For biology teacher Al Frisby, teaching evolution to the many students who take the Bible literally is like "banging his face against a brick wall." More than a third of the students at his suburban high school in Shawnee Mission, Kan., wrote in a final evaluation last year that they did not believe a thing their teacher had to say on the subject.
The challenge Frisby faces is apt to get tougher next year. On Wednesday, a majority of the Kansas Board of Education may vote to pass a new statewide science curriculum for kindergarten through 12th grade that wipes out virtually all mention of evolution and related concepts: natural selection, common ancestors and the origins of the universe.
The new curriculum will not explicitly prohibit the teaching of evolution. But its exclusion will severely undermine such efforts when they come under attack from students, parents, principals or local school boards in a state where fights over evolution are as commonplace as cornfields. And because all public schools in the state are tested yearly according to the curriculum, teachers will be pressured to follow the new curriculum.
If the conservative majority on the school board prevails as expected, it will mark the most decisive victory in recent years for the creationist movement: Christians who read the book of Genesis literally and believe that God created human beings and animals fully formed.
"This is the most explicit censorship of evolution I have ever seen," said Molleen Matsumura of the National Center for Science Education.
In the past two decades, creationists have undergone their own process of evolution. After a series of court decisions from 1968 to 1987 barred the movement's efforts to have biblical creationism taught in the schools, activists changed their strategy. They began to focus instead on attacking evolution as an unproven theory, picking apart such basic building blocks as fossil records and geological dating.
National organizations dedicated to "scientific creationism" published books and videos and magazines designed to educate students on how to resist what they described as the "conspiracy" of evolution. School creation clubs opened across the South and Midwest, meeting after school to trade the latest discoveries intended to debunk evolution.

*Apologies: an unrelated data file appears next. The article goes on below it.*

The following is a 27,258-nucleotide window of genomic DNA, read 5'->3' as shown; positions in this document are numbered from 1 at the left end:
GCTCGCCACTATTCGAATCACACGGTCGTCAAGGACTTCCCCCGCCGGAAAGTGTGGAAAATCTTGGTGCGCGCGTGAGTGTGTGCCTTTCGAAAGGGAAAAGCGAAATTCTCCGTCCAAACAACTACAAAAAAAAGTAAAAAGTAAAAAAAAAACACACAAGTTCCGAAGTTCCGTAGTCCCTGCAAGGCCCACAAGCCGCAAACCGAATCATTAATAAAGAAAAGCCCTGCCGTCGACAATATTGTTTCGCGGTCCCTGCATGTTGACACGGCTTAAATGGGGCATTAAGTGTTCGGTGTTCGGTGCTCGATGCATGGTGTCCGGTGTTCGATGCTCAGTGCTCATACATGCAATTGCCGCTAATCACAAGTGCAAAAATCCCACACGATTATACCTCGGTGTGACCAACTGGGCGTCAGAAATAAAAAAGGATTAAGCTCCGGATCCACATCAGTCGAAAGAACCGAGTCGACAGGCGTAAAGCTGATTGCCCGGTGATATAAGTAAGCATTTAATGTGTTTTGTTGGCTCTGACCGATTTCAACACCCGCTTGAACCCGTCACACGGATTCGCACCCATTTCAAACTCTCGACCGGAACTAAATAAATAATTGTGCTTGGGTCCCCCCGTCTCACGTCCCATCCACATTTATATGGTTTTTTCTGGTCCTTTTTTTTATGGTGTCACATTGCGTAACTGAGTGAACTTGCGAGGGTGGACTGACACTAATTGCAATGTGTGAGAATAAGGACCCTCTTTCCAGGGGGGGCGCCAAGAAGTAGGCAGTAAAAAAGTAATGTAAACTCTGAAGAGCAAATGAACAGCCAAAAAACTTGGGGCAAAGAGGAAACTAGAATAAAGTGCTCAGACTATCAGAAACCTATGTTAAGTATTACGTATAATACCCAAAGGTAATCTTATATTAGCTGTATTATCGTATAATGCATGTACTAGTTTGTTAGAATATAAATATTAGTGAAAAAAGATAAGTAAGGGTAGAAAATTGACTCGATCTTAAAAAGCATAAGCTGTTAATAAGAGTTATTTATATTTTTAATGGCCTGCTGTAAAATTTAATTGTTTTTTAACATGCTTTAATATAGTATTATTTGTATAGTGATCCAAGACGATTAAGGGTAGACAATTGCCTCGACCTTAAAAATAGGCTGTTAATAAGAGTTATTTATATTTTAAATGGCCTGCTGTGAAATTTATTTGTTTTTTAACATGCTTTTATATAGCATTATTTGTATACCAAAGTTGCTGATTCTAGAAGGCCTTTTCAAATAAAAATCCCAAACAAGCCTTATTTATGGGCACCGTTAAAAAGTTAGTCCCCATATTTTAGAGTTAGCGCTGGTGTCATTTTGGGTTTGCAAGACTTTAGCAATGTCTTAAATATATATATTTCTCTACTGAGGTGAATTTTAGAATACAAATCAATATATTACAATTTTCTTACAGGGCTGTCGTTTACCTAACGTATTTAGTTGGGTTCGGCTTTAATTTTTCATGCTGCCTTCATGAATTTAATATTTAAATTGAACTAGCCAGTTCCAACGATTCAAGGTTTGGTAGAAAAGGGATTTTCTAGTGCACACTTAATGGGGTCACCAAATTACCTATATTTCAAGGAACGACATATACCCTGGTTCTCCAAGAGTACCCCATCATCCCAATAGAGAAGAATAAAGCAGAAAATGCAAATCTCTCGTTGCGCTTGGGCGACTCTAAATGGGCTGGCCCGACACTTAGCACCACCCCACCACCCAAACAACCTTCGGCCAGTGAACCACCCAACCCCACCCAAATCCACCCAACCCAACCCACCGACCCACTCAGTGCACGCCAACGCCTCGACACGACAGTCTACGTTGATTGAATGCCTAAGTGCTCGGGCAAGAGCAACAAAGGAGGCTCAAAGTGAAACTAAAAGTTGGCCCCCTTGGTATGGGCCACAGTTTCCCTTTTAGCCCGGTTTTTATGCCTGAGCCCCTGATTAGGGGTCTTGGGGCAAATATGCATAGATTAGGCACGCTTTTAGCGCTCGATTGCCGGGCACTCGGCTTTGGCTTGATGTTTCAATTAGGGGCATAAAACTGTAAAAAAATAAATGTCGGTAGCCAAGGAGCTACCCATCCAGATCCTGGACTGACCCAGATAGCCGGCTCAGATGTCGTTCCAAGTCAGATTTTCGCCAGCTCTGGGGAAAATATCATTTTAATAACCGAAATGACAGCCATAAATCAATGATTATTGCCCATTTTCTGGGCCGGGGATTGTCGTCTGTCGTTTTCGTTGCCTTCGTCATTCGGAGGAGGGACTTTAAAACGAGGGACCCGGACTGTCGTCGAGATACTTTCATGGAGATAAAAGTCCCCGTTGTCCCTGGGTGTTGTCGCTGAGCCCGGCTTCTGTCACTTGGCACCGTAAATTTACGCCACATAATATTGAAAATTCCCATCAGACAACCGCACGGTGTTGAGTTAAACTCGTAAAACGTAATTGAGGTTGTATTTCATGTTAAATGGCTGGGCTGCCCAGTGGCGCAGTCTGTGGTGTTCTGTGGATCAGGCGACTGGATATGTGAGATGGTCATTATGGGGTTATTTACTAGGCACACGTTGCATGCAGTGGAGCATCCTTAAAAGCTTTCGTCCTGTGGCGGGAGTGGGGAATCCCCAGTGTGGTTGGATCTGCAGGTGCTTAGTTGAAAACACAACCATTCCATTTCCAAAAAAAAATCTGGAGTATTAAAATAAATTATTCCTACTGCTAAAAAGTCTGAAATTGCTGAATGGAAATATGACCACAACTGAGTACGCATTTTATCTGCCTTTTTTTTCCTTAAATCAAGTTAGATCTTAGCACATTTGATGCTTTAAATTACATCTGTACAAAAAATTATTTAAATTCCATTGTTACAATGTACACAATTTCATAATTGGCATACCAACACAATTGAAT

The movement's success has been evident in the past five years. In dozens of states, religious conservatives on school boards and legislatures have been chipping away at what scientists consider a bedrock concept of biology:
In the last four years, school boards in at least seven states -- Arizona, Alabama, Illinois, New Mexico, Texas, Kansas and Nebraska -- have tried to remove evolution from state science standards or water down the concepts, with varying degrees of success.
State legislatures in both Georgia and Ohio have bills pending that require all educators who teach evolution to also teach evidence inconsistent with it.
In 1995, Alabama passed a law mandating that all biology books used in public schools bear a sticker describing evolution as a "controversial theory. . . . No one was present when life first appeared. Therefore any statement about life's origins should be considered a theory and not a fact."
In 1996, the legislature in Tennessee, home of the famous 1925 Scopes trial over the teaching of evolution, considered (though ultimately rejected) a bill allowing public school teachers to be fired if they taught evolution as "fact" rather than "theory."